It’s still unclear how well government officials are doing in getting vaccines to hardest hit areas.
In the meantime, it’s been the community clinics that have bridged the gap.
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Yet now many clinical workers now worry whether they — and the poor neighborhoods they serve — are slated to get left behind, yet again.
Last week, state officials said they would double up on vaccines to the Golden State’s hardest hit neighborhoods by reserving 40% of new allocations to the 400 hardest hit, poorest zip codes.
The announcement comes after local health clinics, community leaders and statewide health advocacy groups have been pressing state officials to get more detailed data on where the shots are going in an effort to better target distribution.
And it comes as some clinic leaders and community organizations are calling on state and federal officials to direct money to the health clinics because many are burning through their resources vaccinating as many people as possible.
The most impacted communities are often working class residents who live in overcrowded housing and don’t have the option to work from home, which has been fueling outbreaks — particularly in Latino communities.
“So the lowest quartile, the quartile which we’re focused on … we will share a map of where those zip codes are so people understand where exactly the state is focusing,” said Secretary of the state Health and Human Services Agency, Dr. Mark Ghaly, at a Thursday media briefing.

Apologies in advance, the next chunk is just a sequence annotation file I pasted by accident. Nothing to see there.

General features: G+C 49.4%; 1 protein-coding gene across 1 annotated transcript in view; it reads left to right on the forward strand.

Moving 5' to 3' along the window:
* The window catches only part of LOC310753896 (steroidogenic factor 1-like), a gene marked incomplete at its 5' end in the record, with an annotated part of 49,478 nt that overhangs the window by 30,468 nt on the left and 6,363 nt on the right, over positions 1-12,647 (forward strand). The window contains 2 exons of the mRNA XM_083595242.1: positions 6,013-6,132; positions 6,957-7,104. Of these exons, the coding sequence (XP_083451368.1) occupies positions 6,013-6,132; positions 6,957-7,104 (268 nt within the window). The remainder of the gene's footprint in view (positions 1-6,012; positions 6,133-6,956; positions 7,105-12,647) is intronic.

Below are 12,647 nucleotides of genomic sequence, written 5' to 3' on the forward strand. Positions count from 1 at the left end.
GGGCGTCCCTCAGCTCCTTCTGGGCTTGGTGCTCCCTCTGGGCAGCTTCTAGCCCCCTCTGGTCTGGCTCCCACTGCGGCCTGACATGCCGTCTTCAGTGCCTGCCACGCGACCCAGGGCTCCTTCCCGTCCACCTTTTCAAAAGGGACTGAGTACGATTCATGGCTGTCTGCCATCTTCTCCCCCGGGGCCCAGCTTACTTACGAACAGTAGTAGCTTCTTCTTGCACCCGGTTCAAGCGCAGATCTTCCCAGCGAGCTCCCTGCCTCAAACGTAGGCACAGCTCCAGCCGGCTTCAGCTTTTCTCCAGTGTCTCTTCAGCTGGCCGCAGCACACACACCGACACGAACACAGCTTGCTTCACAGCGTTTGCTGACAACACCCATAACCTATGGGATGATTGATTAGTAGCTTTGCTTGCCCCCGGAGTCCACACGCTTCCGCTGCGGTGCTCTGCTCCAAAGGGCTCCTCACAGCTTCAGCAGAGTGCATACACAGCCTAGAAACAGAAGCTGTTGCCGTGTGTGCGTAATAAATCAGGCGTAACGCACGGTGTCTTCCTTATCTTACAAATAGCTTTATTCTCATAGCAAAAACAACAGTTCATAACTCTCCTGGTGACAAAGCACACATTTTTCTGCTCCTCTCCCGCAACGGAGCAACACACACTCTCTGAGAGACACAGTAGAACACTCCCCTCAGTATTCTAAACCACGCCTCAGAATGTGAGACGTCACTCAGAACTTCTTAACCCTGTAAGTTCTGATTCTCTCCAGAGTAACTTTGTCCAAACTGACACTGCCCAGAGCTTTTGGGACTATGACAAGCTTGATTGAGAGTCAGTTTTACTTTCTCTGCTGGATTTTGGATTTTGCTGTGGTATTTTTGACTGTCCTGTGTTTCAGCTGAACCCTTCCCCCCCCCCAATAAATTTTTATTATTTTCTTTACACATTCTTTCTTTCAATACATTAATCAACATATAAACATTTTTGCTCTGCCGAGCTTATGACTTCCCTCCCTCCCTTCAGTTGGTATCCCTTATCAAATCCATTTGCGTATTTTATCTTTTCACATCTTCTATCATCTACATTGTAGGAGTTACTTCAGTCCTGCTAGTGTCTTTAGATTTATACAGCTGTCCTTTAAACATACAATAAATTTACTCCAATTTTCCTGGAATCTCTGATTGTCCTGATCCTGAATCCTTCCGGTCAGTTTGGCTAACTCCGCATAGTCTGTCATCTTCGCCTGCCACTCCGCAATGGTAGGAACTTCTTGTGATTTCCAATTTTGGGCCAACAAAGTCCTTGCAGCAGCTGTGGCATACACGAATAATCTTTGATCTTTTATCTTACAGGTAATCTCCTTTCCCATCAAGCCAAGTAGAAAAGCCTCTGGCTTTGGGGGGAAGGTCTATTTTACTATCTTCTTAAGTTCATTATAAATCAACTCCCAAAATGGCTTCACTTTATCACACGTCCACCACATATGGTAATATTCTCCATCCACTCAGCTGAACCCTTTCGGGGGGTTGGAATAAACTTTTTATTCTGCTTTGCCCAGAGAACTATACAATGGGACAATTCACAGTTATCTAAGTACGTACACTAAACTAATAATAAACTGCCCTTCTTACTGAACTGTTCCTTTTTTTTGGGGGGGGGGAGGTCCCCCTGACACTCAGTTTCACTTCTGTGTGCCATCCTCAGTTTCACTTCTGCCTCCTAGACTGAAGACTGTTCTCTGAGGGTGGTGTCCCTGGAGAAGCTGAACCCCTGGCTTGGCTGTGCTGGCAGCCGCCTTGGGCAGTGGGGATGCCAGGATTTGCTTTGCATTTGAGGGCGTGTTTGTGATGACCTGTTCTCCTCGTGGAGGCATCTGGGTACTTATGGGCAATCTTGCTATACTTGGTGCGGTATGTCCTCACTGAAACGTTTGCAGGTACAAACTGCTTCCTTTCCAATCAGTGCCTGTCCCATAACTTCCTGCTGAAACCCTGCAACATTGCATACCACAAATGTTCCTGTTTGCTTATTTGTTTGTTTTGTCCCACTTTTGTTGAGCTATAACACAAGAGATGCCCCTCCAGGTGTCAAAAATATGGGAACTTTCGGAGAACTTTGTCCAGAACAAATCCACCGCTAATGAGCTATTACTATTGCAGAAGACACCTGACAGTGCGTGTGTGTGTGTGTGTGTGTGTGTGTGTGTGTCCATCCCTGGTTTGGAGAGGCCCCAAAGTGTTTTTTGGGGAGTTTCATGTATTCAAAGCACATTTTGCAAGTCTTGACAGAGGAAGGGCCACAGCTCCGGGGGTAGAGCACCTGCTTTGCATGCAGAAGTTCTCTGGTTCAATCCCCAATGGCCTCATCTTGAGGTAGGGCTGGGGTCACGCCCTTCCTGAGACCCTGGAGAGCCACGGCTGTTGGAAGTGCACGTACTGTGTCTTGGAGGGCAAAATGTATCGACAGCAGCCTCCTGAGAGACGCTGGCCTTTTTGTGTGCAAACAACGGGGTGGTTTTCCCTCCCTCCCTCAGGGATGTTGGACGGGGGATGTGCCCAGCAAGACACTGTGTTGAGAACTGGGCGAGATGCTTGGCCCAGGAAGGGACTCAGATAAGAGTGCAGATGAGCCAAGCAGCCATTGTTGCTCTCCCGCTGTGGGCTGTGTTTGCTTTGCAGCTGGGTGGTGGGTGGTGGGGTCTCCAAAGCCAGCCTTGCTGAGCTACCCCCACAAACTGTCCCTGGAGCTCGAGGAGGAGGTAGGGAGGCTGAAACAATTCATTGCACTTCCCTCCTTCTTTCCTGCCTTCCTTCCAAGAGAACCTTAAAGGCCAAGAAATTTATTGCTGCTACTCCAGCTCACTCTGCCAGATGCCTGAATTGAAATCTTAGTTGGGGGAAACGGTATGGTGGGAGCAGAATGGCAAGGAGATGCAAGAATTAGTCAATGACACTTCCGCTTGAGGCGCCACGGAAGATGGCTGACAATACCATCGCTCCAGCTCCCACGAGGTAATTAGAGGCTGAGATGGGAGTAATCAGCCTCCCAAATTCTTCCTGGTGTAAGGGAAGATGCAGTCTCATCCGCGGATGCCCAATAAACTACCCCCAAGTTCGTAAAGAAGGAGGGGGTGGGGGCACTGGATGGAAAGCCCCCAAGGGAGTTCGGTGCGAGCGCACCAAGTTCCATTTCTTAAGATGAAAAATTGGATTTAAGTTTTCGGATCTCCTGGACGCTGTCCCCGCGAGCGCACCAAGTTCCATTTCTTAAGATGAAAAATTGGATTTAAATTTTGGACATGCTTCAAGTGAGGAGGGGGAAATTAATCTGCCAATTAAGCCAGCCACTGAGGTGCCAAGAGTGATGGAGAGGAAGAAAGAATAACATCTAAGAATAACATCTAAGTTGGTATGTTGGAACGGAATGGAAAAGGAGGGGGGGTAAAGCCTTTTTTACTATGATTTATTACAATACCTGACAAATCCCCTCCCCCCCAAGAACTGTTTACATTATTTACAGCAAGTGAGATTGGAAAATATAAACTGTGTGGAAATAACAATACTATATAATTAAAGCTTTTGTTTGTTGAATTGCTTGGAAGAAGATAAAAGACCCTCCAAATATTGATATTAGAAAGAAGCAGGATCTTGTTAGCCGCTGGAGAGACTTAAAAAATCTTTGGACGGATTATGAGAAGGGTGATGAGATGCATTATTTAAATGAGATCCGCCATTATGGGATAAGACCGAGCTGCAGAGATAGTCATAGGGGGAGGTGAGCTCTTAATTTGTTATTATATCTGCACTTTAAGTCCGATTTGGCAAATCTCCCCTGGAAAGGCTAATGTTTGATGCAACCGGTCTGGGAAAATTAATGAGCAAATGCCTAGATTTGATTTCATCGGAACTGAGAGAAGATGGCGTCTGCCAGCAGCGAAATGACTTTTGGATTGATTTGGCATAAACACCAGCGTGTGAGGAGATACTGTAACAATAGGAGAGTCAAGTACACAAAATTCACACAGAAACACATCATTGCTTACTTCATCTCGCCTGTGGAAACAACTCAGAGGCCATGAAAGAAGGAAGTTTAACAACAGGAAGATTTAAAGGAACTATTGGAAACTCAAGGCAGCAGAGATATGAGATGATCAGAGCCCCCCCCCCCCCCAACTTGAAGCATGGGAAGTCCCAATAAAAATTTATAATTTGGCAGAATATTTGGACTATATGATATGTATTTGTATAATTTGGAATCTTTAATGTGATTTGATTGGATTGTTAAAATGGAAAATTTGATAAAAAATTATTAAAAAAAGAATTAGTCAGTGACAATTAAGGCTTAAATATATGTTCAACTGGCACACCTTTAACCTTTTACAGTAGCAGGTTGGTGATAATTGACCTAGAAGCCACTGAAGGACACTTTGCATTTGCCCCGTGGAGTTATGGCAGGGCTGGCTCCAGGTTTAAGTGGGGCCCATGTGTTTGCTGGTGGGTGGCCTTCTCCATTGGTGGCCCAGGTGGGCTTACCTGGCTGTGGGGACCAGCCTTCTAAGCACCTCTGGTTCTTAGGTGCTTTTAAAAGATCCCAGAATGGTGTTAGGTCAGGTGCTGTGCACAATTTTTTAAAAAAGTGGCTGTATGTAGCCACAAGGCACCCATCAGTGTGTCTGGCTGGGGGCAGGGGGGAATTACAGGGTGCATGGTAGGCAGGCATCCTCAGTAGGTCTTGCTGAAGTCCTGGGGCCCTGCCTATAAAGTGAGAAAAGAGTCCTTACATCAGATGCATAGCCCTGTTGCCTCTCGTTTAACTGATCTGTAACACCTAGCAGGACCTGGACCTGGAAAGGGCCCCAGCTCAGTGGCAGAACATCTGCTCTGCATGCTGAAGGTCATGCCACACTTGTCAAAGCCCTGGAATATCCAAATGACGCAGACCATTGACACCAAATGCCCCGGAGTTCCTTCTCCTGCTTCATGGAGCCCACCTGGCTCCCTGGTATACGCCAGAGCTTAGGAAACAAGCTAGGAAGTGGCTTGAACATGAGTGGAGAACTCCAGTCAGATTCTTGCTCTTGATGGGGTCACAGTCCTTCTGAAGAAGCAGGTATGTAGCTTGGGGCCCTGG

Ghaly was referencing the state’s health places index, which is a map displaying the most underserved areas around the state — the dark blue indicates the hardest hit areas.
Ellen Ahn, director of the Buena Park-based Korean Community Resources health clinic, said state officials should have brought in all the local clinics much earlier to begin vaccinating the most vulnerable people.
“We’re confounded. We just don’t understand it. Why is it this hard to vaccinate when we are the logical choice. Why is it this hard? No one’s actually funding us,” Ahn said in a Friday phone interview. “We’re the go-to place for low income folks. COVID-19 is no different and all of us are raising our hands saying we want to do it.”
She said the clinics are naturally located in the hardest-hit communities.
“I chuckled — I was in a meeting recently where I saw that map,” Ahn said. “Our two sites are located smack in those high-need zip codes and of course they would be. The federal government only allowed me to open up clinics to those neighborhoods.”
Locally, Orange County officials have put together a vaccine distribution map for OC.
That map shows people 65 and older in many South County were vaccinated at much higher rates than people in North and Central Orange County.
But it doesn’t paint the whole picture because the state officials are lagging on producing localized vaccination data for people who’ve been vaccinated at hospitals and pharmacies.
Ghaly indicated they were working on localizing data, but he didn’t give specifics when asked questions by Voice of OC.
OC’s current map mostly represents vaccines that have been distributed through the registration service, called Othena.
“A large group of these elders are being vaccinated by a system that isn’t Othena. They are being vaccinated by pharmacies and hospitals,” said America Bracho, executive director of the Santa Ana-based Latino Health Access.
She also said community clinics need to produce reports.
“So it’s not going to give you the true picture because many of our elders are getting the vaccines in the community clinics. So what we need is a report from the community clinics,” Bracho said in a Thursday phone interview.
Dr. Curtis Condon, research director at the county Health Care Agency, said state vaccine software doesn’t report zip codes.